So far, people seem to be enjoying the experience, as the game’s reception has been overwhelmingly positive. That said, the experience of making the game was no cakewalk, and it involved a bit of risk. In order to achieve their vision for the game, Paul and Ben made the decision to leave their full-time jobs and work exclusively on making Poi. The team’s original plan was to develop a big enough slice of the game to present on Kickstarter.
“We had just been saving our pennies for a while and we said, ‘Okay, we’ve got six months to go to Kickstarter,’” says Ben.
While they did make it to Kickstarter, their campaign didn’t reach its funding goal, but even that didn’t deter them. They decided to release their first few levels on Steam Early Access, which helped generate a larger fan base. Those fans, in turn, provided crucial feedback.
“I think they like that we listen to their feedback on the forums,” Paul says of the game’s community. “We have a couple hundred threads on there where people report bugs or make suggestions, and we’ve been updating it. We were in Early Access for a full year until this month, so we’ve had a lot of time to iterate and add content and pretty much improve every aspect of the game. I think people really like it.”
Their time on Early Access also got them a couple very serious inquiries from publishers. They were also lucky enough to be included in a monthly Humble Bundle package, which got their game in front of even more people.
Beyond that, they managed to get some great media coverage from outlets like Rock, Paper, Shotgun; Indie Obscura; and even Newsday. The YouTube gaming community was kind to them as well. Popular UK game streamer DanTDM, whose channel has over 14 million subscribers, decided to do a spotlight on Poi out of the blue. His spirited gameplay video, in which he called Poi a “beautiful casual explorer game,” has over 1.4 million views.
What advice do Paul and Ben have for aspiring indie developers? Pay close attention, they say, to marketing.
“Paul and I being DigiPen grads,” Ben says, “we are super confident in our ability to port to any system or tackle the hardest technical problems. But if you can do all that and you make an awesome game and nobody knows about it, does your game exist? You’ve got to really put yourself out there. We did cold emails. We talked to streamers. We threw out keys to a lot of people. You’ve really got to market the game.”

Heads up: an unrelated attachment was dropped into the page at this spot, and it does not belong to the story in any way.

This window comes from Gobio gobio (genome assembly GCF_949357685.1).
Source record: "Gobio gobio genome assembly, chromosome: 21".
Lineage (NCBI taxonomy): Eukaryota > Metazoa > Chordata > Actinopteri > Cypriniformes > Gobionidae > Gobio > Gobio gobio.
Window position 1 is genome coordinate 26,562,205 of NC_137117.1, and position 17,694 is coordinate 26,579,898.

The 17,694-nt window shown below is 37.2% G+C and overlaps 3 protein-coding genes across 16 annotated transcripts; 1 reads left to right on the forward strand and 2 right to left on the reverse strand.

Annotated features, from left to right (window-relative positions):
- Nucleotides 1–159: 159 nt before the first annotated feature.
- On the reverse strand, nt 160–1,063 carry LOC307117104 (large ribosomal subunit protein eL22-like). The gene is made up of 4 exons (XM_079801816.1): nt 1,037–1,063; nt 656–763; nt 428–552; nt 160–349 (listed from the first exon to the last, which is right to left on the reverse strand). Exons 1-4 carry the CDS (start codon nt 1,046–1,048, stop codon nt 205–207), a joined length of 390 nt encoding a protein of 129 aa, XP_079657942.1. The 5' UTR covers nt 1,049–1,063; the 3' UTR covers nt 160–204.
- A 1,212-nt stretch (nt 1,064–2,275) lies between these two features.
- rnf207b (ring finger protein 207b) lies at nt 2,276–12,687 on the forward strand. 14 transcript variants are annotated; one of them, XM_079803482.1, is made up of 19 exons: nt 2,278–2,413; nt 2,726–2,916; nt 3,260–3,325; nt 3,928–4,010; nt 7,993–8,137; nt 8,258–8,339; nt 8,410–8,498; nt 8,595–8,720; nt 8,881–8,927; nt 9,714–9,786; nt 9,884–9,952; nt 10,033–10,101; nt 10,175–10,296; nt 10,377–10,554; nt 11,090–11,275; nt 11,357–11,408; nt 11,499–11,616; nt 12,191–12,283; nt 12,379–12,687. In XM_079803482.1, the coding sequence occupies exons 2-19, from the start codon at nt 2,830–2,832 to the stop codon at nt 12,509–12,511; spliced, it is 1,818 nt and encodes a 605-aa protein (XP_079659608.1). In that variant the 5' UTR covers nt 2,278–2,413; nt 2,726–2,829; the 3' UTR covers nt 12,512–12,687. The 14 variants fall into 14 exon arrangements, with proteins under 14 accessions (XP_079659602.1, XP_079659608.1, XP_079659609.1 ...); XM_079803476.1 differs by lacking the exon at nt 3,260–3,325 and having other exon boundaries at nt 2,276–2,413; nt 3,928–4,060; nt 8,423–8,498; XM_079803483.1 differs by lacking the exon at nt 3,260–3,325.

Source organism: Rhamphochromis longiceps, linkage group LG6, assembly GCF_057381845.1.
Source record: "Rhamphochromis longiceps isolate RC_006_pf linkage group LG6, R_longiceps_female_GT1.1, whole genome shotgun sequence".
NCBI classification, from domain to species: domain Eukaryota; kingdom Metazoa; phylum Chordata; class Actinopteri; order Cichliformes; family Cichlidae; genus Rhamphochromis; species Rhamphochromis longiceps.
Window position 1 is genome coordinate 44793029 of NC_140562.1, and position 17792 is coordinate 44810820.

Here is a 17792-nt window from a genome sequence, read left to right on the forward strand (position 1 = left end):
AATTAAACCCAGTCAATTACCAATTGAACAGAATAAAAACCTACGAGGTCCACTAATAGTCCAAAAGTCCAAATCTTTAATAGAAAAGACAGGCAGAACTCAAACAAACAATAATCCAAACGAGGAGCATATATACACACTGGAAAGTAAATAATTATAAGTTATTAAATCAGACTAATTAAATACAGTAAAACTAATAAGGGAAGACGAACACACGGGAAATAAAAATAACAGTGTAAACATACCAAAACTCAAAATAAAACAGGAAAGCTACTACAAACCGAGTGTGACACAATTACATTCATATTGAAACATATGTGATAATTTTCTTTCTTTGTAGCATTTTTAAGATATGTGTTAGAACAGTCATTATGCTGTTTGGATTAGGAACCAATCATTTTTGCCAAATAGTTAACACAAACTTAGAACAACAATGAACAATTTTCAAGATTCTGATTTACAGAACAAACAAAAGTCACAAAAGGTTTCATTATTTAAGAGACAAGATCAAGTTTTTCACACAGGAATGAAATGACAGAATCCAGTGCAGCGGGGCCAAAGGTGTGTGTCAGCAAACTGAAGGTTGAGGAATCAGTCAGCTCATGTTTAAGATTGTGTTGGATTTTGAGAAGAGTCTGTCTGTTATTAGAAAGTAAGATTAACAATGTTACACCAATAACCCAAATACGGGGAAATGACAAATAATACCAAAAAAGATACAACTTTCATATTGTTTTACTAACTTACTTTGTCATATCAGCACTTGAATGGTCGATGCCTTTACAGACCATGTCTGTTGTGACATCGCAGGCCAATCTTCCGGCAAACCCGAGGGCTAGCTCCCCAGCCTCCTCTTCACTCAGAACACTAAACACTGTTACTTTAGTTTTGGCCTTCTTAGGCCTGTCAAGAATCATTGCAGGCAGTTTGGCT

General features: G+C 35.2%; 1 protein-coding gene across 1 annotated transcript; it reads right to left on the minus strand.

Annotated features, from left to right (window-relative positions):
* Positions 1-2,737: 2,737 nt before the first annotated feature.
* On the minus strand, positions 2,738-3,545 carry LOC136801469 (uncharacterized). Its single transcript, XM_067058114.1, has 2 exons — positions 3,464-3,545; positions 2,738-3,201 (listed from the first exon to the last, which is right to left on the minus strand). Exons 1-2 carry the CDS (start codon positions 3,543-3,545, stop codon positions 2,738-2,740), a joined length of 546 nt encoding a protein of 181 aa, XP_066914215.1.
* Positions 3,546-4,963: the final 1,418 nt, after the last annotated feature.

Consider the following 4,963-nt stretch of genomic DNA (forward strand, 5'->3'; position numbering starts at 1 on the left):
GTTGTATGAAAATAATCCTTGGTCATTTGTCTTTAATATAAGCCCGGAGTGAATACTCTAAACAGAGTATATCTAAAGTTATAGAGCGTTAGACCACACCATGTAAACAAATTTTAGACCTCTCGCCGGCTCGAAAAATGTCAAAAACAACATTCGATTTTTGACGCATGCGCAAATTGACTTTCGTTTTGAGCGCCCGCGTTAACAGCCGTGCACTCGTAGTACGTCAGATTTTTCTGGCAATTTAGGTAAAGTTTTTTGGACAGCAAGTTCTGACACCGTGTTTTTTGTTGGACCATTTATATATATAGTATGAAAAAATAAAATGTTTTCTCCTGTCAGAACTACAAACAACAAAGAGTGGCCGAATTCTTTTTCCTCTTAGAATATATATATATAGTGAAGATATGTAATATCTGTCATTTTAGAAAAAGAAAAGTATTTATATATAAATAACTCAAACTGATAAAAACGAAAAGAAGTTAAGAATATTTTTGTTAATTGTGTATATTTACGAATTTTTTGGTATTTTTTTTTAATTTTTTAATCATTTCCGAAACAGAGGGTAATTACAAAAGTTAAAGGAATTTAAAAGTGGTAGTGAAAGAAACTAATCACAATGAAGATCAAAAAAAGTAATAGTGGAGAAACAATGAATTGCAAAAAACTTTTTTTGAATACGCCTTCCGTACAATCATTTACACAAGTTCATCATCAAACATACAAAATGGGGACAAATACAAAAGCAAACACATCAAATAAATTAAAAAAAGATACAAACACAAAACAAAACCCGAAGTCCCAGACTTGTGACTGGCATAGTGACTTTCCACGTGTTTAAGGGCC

The other crucial thing, they say, is simply having a game to market in the first place.
On that note, Paul praised DigiPen’s project-based academic model, saying his experience on game teams at DigiPen really helped him follow through on Poi. Noting that DigiPen students finish four whole games by the time they graduate, he says, “One of the best things you can do is have released and put a stamp on as many games as you can, even if they’re small. That way, the next game you make, you have less of an ego, it’s less of your baby, and it’s more about, ‘How do I make this particular game better?’”
Indeed, they admit that their initial vision for Poi far outstripped what they were able to ship, but even so, they say, that’s not exactly a bad thing.
“When we first started out, we had these super grand visions of this giant design,” Ben says. “It still sounds awesome to me, but we had to take a good hard look at it and be like, ‘We’ll be working on this thing for five years. We can’t do it with just the two of us. We don’t have the resources. Do we want to ship the game, or do we want to work on a game for five years and not ship it?’”
With Poi officially launched, what’s next for the PolyKid team? For now, they’re still focused on supporting it, but they’re also hatching plans to expand into the broader console market.
“We haven’t announced anything publicly, but we do have relations with Microsoft, Sony, and Nintendo,” Ben says, adding that they’re toying with the idea of porting the game to Nintendo’s latest console. “We’re looking at Switch and seeing if Poi would run and do well on the Switch, and then we’ll kind of go from there.”